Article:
Reuters blog archive

from Hugo Dixon:

Capital markets union needs deregulation

By Hugo Dixon

Hugo Dixon is Editor-at-Large, Reuters News. The opinions expressed are his own.

One of the biggest projects for the next European Commission, which takes office in November, will be to create a “capital markets union.” President-elect Jean-Claude Juncker last week gave Britain’s Jonathan Hill the task of creating such a union “with a view to maximising the benefits of capital markets and non-bank financial institutions for the real economy.”

The prime goal of capital markets union should be to develop healthy sources of non-bank finance that can fund jobs and growth. The European Union suffers from clogged up and fragmented capital markets, which are a fraction of the size of their U.S. equivalents. Changing this is vital because banks, especially in the euro zone periphery, are on the back foot and not able to finance a recovery on their own.

How exactly should this capital union be created? In some cases, no doubt, there will have to be new regulations. One of the ironies of creating any single market – and the capital markets union project can also be viewed as completing Europe’s single market in capital – is that rules have to be passed to break down barriers that balkanise the market.

from Breakingviews:

RBS/Lloyds moving plans leave key questions opaque

By George Hay

The author is a Reuters Breakingviews columnist. The opinions expressed are his own.

Scotland’s largest banks have moved to head off a crisis. Royal Bank of Scotland and Lloyds Banking Group say they will shift their Edinburgh-domiciled operations to London, should Scots vote for independence on Sept. 18. That’s a step towards financial stability – but not if you’re a Scottish consumer.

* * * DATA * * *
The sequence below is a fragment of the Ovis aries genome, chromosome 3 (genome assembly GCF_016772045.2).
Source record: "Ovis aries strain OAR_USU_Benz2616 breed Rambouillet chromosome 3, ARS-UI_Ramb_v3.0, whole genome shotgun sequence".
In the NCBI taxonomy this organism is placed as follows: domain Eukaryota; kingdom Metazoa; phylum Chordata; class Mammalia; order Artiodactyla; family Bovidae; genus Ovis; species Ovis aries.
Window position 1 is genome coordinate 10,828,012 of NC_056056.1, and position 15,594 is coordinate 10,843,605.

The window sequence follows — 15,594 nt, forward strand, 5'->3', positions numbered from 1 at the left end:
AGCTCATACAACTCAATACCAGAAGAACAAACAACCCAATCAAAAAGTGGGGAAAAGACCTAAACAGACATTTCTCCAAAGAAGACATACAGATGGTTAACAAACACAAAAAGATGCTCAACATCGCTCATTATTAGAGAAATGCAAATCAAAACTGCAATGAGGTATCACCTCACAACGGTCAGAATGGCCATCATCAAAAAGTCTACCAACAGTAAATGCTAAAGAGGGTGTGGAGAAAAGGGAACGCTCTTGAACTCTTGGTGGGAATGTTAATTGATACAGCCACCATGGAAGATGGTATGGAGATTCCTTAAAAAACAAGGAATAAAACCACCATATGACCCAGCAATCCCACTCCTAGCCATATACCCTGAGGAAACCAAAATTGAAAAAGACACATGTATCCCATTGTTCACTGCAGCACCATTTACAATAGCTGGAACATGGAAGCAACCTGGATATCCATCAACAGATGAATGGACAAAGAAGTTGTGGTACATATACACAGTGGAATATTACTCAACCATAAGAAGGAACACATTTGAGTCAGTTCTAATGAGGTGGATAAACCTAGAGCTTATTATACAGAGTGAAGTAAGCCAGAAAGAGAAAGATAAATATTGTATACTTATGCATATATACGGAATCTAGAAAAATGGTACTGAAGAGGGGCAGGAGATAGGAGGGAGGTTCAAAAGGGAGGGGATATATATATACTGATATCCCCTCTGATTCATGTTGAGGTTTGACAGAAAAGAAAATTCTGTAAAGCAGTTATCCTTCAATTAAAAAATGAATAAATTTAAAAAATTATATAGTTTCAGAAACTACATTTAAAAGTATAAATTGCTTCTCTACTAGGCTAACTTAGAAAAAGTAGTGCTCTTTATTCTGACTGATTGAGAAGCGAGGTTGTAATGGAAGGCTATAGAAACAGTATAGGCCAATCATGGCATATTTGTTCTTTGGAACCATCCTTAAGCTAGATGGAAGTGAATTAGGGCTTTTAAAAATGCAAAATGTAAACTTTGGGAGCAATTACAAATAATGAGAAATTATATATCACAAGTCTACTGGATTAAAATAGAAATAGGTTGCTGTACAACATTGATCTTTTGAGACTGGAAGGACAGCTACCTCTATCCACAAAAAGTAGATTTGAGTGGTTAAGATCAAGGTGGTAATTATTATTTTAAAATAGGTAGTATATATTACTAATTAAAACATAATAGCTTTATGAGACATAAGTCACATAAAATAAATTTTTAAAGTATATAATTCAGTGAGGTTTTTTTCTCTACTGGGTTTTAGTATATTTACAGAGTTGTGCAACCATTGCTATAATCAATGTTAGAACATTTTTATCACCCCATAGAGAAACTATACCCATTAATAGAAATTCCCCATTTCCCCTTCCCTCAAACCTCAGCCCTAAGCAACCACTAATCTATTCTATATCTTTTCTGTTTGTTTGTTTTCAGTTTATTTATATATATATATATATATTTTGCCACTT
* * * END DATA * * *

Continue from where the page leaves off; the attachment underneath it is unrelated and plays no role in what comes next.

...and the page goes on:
from Breakingviews:

Botin’s swashbuckling hid a conservative streak

By Peter Thal Larsen

The author is a Reuters Breakingviews columnist. The opinions expressed are his own.

Emilio Botin transformed Santander from regional Spanish lender into global giant. He was a merger mastermind who usually got the upper hand. With slicked-back hair and red tie, he flew in a private jet, conferring with presidents and prime ministers as easily as bankers and chief executives. Yet unlike many of his peers during European banking’s boom years, Botin also had a cautious streak. It is that, rather than his swashbuckling style, which allowed him to keep his grip on Santander until his death at the age of 79.

from Breakingviews:

Santander loses a leader and gains an opportunity

By George Hay and Fiona Maharg-Bravo

The authors are Reuters Breakingviews columnists. The opinions expressed are their own.

Santander has lost its figurehead, but gained an opportunity. The death of Emilio Botin at the age of 79 means the euro zone’s biggest bank is no longer run by the euro zone’s most lauded banker. The share price fell 1.4 percent in response. But Santander now has a chance to take its corporate governance into the 21st century.

from Hugo Dixon:

Gas and bank security have similarities